This is about an article from the online creationist ministry of Ken Ham (ol’ Hambo), the Australian entrepreneur who has become the ayatollah of Appalachia. Yes, it’s from Answers in Genesis (AIG), one of the major sources of young-earth creationist wisdom. Ol’ Hambo also created the infamous, mind-boggling Creation Museum.
Our title (“Part 3”) suggests that this is a sequel to our Creationism and Logic, Part 2, but it’s more than that. We’ve posted several times before about AIG’s demented logic lessons. They’re so bad they could be considered a perverted form of psychological warfare. For example, not long ago we posted AIG’s Logic: Prepare To Lose Your Mind (they recommend circular reasoning); and before that we wrote about this mess by Dr. Jason Lisle, Ph.D (“biblical creation absolutely must be true because it is a prerequisite for knowledge and science”), and before that we wrote
Creationism and Logic (about another article by Dr. Jason Lisle, Ph.D (“1. If the Bible were not true, logic would not be meaningful. 2. Logic is meaningful. 3. Therefore, the Bible is true.”)
The title of today’s article from AIG is Are the Laws of Logic Really Laws? This one isn’t by Jason. Apparently he’s got followers who can carry on in his tradition. As we’ve noted before, the most logically-contorted articles are the most difficult to write about, and these articles by creation scientists that mis-define and mis-apply logic are among the most difficult we encounter. So let’s get going. The article purports to be AIG’s answer to a question they received:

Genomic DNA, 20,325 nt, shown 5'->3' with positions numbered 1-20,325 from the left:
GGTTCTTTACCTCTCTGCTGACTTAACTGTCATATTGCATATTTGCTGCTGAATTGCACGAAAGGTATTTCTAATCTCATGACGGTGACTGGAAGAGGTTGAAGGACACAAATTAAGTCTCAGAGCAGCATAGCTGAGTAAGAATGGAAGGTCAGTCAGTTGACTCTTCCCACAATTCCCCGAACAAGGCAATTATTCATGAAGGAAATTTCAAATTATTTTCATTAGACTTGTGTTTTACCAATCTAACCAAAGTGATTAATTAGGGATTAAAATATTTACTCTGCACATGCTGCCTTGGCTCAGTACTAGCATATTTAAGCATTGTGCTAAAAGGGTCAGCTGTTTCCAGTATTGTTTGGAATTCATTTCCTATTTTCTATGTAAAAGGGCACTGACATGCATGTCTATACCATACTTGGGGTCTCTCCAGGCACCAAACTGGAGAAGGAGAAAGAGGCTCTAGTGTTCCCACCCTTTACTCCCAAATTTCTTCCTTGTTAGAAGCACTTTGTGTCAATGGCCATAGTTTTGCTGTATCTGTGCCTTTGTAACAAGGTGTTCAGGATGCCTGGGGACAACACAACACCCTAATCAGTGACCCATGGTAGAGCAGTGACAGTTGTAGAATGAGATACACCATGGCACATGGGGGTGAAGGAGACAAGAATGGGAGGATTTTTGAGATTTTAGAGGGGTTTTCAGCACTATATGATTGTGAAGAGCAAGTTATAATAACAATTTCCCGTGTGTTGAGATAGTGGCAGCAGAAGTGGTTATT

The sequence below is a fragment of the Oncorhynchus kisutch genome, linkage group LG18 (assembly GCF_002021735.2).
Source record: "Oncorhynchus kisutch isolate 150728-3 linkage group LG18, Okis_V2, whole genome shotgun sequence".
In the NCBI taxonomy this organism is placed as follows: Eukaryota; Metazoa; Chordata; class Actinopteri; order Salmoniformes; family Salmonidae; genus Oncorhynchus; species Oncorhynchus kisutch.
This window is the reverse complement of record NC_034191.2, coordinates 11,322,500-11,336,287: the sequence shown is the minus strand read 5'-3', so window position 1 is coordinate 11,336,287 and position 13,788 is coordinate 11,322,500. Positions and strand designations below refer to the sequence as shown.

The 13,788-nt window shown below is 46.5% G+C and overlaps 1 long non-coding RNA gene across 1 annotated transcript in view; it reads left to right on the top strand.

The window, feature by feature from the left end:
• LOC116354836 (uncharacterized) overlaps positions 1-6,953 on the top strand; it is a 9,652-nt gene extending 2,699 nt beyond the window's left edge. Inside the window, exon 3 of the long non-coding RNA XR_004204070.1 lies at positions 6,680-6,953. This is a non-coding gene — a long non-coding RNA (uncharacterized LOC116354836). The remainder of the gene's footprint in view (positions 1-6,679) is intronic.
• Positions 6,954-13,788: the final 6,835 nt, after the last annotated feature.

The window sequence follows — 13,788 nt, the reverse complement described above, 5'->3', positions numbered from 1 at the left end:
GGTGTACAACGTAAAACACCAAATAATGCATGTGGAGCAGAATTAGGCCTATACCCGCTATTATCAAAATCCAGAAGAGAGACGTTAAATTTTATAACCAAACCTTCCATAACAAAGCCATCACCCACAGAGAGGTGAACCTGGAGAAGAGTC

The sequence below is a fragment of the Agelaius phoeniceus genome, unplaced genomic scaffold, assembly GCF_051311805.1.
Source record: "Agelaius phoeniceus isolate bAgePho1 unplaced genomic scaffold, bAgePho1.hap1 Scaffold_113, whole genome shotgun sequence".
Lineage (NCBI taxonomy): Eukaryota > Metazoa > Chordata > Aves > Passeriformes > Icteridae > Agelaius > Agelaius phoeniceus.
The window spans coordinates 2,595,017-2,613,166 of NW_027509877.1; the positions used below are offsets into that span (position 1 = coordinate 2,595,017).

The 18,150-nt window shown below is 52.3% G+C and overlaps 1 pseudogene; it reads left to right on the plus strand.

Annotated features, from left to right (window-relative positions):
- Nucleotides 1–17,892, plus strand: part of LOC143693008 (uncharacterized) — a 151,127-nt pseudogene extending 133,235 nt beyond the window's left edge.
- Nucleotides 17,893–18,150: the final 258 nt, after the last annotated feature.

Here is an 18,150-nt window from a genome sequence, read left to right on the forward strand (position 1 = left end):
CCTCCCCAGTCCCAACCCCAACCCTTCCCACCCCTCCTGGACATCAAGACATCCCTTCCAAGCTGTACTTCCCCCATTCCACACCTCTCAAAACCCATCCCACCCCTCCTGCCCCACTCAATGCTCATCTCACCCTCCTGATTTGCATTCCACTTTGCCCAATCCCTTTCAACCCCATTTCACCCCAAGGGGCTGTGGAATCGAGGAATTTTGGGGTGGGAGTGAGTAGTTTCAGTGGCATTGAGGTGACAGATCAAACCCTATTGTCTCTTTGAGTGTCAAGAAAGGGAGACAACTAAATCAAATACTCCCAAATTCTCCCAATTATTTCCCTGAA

My friend and I (he is Christian as well) were talking about the laws of logic and we sort of hit a bump in the road. He mentioned that maybe laws of logic are simply a description of the universe that we humans have given names to. For example, we know things cannot be contradictory, but we know that because we observe it in the universe.
Now, does this not account for the laws of logic in a naturalistic way? Rather than saying they are immaterial laws, this seems to say that they are merely descriptions of a behavior, so to speak. I am hoping that someone could clear this up for us.
Isn’t that sweet? Someone confused about logic is turning to AIG for information. Here are some excerpts from AIG’s answer, with bold font added by us, and AIG’s links and footnotes omitted:
Great question! You are right in assuming the laws of logic exist. Otherwise, we wouldn’t have any meaningful way of communicating, reasoning, or proving anything. These laws pose a problem for the naturalist who believes that only nature — matter in motion — exists. The naturalist tries to explain the laws of logic apart from the biblical God.
Aaaargh!! How many false definitions, fallacies, and compound fallacies are contained in AIG’s opening paragraph? Let’s start with their use of the word “naturalist.” Rigorously, it refers to a follower of the philosophy of naturalism — the belief that only observable and detectable phenomena like matter and energy exist. By definition, a naturalist is an atheist. But AIG (and creationists in general) deliberately confuse that term with the scientific procedure (not philosophy) of methodological naturalism — which limits science to observations of matter and energy. To creationists, science is godless naturalism — because science “dogmatically” refuses to work with incorporeal and undetectable theological doctrines. We’ve discussed all this before (see Bring Me An Angel Detector).